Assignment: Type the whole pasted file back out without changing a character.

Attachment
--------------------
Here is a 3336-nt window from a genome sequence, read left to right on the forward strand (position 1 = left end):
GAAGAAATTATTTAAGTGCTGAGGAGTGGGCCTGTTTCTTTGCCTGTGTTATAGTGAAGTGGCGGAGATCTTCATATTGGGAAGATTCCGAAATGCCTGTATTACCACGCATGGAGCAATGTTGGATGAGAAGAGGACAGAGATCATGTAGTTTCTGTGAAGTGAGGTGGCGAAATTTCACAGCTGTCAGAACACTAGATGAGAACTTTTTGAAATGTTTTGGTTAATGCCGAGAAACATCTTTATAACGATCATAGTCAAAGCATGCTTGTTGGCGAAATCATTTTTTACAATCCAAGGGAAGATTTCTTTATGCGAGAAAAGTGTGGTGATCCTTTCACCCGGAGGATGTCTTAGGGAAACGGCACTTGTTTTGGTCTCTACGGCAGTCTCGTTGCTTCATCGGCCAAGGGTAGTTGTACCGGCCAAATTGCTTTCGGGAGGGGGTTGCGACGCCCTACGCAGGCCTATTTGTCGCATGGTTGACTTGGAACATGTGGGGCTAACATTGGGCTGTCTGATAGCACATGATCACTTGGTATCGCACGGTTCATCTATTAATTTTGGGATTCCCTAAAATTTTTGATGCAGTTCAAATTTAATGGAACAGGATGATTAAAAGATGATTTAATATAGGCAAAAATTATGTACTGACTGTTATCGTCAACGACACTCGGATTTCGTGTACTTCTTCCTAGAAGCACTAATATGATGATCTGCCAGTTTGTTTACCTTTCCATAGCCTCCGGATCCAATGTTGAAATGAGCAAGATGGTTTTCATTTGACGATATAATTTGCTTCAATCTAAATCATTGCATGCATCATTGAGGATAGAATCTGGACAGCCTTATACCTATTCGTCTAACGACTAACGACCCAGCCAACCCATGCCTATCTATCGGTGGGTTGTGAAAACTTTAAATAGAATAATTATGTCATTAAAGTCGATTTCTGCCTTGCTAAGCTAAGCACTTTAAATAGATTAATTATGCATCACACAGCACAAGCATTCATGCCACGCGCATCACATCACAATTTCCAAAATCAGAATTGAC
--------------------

Here is a 3336-nt window from a genome sequence, read left to right on the forward strand (position 1 = left end):
GAAGAAATTATTTAAGTGCTGAGGAGTGGGCCTGTTTCTTTGCCTGTGTTATAGTGAAGTGGCGGAGATCTTCATATTGGGAAGATTCCGAAATGCCTGTATTACCACGCATGGAGCAATGTTGGATGAGAAGAGGACAGAGATCATGTAGTTTCTGTGAAGTGAGGTGGCGAAATTTCACAGCTGTCAGAACACTAGATGAGAACTTTTTGAAATGTTTTGGTTAATGCCGAGAAACATCTTTATAACGATCATAGTCAAAGCATGCTTGTTGGCGAAATCATTTTTTACAATCCAAGGGAAGATTTCTTTATGCGAGAAAAGTGTGGTGATCCTTTCACCCGGAGGATGTCTTAGGGAAACGGCACTTGTTTTGGTCTCTACGGCAGTCTCGTTGCTTCATCGGCCAAGGGTAGTTGTACCGGCCAAATTGCTTTCGGGAGGGGGTTGCGACGCCCTACGCAGGCCTATTTGTCGCATGGTTGACTTGGAACATGTGGGGCTAACATTGGGCTGTCTGATAGCACATGATCACTTGGTATCGCACGGTTCATCTATTAATTTTGGGATTCCCTAAAATTTTTGATGCAGTTCAAATTTAATGGAACAGGATGATTAAAAGATGATTTAATATAGGCAAAAATTATGTACTGACTGTTATCGTCAACGACACTCGGATTTCGTGTACTTCTTCCTAGAAGCACTAATATGATGATCTGCCAGTTTGTTTACCTTTCCATAGCCTCCGGATCCAATGTTGAAATGAGCAAGATGGTTTTCATTTGACGATATAATTTGCTTCAATCTAAATCATTGCATGCATCATTGAGGATAGAATCTGGACAGCCTTATACCTATTCGTCTAACGACTAACGACCCAGCCAACCCATGCCTATCTATCGGTGGGTTGTGAAAACTTTAAATAGAATAATTATGTCATTAAAGTCGATTTCTGCCTTGCTAAGCTAAGCACTTTAAATAGATTAATTATGCATCACACAGCACAAGCATTCATGCCACGCGCATCACATCACAATTTCCAAAATCAGAATTGAC